OK, I admit it, my youngest daughter shot this image. I let her loose with our uber-mikro-digi-kamera one day while we were crashed at a hotel. I set the camera up for long exposures, and this is one of the images she came up with. Kids don’t know any rules when it comes to photography. Most of them don’t even remember film. They just know that it costs nothing to snap an image, so they snap and snap and snap. They don’t care about the junk shots, only about the one image out of the many that has something going on and captures the viewer’s interest. Kids try things with a camera that we (insert: real photographers, old people, you, me, GenXers, boomers, the ancients) might never think of. Sarah held the camera just a few inches above the carpet as she walked down the hallway to get this smeared image. I liked her shot so much I stole her idea and got a keeper of my own. Today’s abstract photo, #13 of 15.
Patterns in carpet blurred into abstract by time exposure.
Image ID: 20570
Another abstract cloud photo. I like using a medium telephoto lens to isolate landscape elements, and patterns in clouds are no exception. This was probably shot with a 70-200 on Velvia film, vintage. Moments after the green flash, orange skies over La Jolla. Today’s abstract photo, #12 of 15.
Our days at Darwin Island in the Galapagos islands have been fantastic. On each of our trips we spent several days, sometimes almost a week, at this usually spectacular, remote and wild place. The diving can be, of course, unsurpassed which is one reason that virtually all visitors to Darwin Island are divers. Too bad, since the place is insanely dense with bird life. Birders would love this place, but I doubt many ever see it since the island has no approved land visits (that I know of). We spend lots of time between dives during the day and while sipping margaritas on the rooftop deck at sunset, watching the hordes of birds come and go. Upon waking each morning one naturally steps out on deck to see how the day is shaping up. Towering columns of birds lit by the sunrise, soaring on the warming updrafts and moving out to sea by the thousands, rise above the sheer sides of the island. The cacophony of bird sounds is impressive. Throughout the day frigatebirds and boobies perform their neverending parts, with boobies diving for food offshore and frigates trying to spook them into disgorging their catch as they fly back to land. This bird, likely either a blue-footed booby (Sula nebouxii) or Nazca booby (Sula granti), is blurred as it is seen against the pastel hues of sunset. Today’s abstract photo, #11 of 15.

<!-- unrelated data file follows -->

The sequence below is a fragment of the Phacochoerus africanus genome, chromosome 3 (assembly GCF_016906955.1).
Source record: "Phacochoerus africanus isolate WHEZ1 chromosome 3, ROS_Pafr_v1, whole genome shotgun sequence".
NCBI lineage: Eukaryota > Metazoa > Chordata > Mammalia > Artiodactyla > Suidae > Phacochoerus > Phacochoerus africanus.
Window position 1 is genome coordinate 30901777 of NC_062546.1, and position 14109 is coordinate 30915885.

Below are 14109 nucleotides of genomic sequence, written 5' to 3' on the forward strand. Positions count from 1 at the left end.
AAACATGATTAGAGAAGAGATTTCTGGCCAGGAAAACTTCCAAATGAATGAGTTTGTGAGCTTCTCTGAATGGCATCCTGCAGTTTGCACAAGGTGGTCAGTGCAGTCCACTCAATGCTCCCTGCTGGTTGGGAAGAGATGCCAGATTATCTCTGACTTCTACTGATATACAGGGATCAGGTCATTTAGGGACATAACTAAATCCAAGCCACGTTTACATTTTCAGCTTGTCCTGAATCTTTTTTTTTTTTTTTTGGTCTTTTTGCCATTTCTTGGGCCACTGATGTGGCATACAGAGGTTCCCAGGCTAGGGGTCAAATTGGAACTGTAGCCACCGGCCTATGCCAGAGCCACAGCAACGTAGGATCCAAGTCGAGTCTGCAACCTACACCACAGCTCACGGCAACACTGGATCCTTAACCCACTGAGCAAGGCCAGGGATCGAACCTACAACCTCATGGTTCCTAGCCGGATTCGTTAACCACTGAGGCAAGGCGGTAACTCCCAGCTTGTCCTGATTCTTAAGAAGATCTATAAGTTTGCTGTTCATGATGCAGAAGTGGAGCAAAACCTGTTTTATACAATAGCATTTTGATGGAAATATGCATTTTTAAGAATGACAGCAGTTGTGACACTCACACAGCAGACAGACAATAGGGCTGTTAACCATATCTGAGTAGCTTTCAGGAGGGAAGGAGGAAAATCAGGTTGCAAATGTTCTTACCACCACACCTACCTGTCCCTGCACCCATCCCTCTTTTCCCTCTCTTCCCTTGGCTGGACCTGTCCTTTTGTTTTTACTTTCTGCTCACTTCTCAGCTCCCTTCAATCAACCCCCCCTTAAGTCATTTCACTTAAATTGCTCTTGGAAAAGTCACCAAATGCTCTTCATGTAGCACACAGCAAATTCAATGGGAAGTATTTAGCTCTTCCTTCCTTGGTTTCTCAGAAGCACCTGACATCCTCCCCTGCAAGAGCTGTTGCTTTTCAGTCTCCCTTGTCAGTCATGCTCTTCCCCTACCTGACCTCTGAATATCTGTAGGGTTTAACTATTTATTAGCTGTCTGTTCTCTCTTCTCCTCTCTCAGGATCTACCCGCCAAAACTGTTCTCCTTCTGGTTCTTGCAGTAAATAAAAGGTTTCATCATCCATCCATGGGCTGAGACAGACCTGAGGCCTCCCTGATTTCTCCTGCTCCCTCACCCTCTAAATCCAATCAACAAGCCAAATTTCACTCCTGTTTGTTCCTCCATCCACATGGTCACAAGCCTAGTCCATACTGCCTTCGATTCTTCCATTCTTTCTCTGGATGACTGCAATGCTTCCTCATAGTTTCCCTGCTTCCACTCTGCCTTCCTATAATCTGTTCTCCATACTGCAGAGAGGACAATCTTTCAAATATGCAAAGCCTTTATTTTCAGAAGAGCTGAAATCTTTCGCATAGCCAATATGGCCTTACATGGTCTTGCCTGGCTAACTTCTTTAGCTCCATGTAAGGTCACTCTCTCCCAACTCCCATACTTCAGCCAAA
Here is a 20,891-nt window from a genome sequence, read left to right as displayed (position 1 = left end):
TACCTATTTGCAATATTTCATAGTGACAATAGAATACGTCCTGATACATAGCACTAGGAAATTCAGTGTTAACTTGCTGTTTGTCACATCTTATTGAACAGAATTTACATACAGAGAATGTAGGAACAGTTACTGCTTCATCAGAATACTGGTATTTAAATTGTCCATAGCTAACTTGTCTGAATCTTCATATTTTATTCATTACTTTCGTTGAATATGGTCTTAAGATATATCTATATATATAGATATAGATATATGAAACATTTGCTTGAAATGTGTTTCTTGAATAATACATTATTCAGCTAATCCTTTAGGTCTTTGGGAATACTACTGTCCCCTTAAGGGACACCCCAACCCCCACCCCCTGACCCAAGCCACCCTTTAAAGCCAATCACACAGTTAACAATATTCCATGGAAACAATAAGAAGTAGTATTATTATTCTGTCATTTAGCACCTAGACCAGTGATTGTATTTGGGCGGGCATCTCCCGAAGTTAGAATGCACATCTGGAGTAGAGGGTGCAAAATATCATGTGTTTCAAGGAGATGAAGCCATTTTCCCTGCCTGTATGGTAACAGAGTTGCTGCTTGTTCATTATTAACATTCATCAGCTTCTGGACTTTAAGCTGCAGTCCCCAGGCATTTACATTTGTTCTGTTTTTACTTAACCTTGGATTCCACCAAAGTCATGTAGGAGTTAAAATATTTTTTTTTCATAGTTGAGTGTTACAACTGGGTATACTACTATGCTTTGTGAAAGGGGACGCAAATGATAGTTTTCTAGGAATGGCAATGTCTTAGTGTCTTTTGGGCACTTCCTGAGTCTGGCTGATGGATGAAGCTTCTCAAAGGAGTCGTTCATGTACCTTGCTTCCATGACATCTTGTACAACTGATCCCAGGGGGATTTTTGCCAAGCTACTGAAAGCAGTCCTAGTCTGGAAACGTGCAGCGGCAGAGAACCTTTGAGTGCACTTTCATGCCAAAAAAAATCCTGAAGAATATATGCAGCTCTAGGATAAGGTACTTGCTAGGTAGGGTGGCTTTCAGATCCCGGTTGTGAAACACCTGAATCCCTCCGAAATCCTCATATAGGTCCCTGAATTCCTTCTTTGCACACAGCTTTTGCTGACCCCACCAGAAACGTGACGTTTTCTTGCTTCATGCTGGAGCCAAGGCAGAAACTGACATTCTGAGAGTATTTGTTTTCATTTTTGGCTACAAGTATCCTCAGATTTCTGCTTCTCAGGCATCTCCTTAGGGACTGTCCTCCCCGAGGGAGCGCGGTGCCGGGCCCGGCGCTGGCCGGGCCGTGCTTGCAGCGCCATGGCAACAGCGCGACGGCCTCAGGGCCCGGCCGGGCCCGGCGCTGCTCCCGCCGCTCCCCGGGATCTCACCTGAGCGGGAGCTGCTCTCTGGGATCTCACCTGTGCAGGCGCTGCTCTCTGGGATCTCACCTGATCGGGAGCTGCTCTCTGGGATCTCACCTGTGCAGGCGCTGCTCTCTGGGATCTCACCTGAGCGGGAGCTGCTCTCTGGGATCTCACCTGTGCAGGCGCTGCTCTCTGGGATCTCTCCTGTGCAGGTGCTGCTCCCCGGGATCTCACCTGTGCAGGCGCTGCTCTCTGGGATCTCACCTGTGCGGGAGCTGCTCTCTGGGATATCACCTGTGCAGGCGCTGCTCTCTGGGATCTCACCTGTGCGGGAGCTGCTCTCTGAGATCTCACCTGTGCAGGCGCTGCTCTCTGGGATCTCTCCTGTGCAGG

Resuming the series of abstracts (before it was so rudely interrupted with bird pics): today’s abstract photo is an image of clouds on fire, taken from the lanai of Skip’s seaside surf pad in Napili, looking out over Lanai and Molokai. Wow, did we ever have some epic sunsets in those years we were doing whale research on Maui! #10 of 15:
This was shot on a drizzly overcast morning at Ruby Beach in Washington‘s Olympic National Park. Fresh water flows over cobblestones on its way across the beach and into the sea. Today’s abstract photo, #9 of 15:
As a compliment to the photo of the ocean floor I posted a few days ago, here is a view taken from the same location and depth but instead looking up toward to the surface. A simple enough image, but unfortunately it is a view that too few people experience, not being inclined to venture under the surface of the ocean. Today’s abstract photo, #7 of 15:
Last winter I joined friends Skip Stubbs and Ken Howard for a few days of bird photography at Bosque del Apache National Wildlife Refuge. I would get up early each morning to watch the enormous flocks of snow geese that overnight on the ponds take off in a massive predawn exodus, up up and away to the crane pools or corn fields nearby, where they would spend the day foraging and quacking. Due to the dim light a long exposure was required, rendering the geese as streaks across the background. Today’s abstract photo, #6 of 15:
Snow geese at sunrise. Thousands of wintering snow geese take to the sky in predawn light in Bosque del Apache’s famous “blast off”. The flock can be as large as 20,000 geese or more. Long time exposure creates blurring among the geese.
Image ID: 21799
Species: Snow goose, Chen caerulescens
Location: Bosque del Apache National Wildlife Refuge, Socorro, New Mexico, USA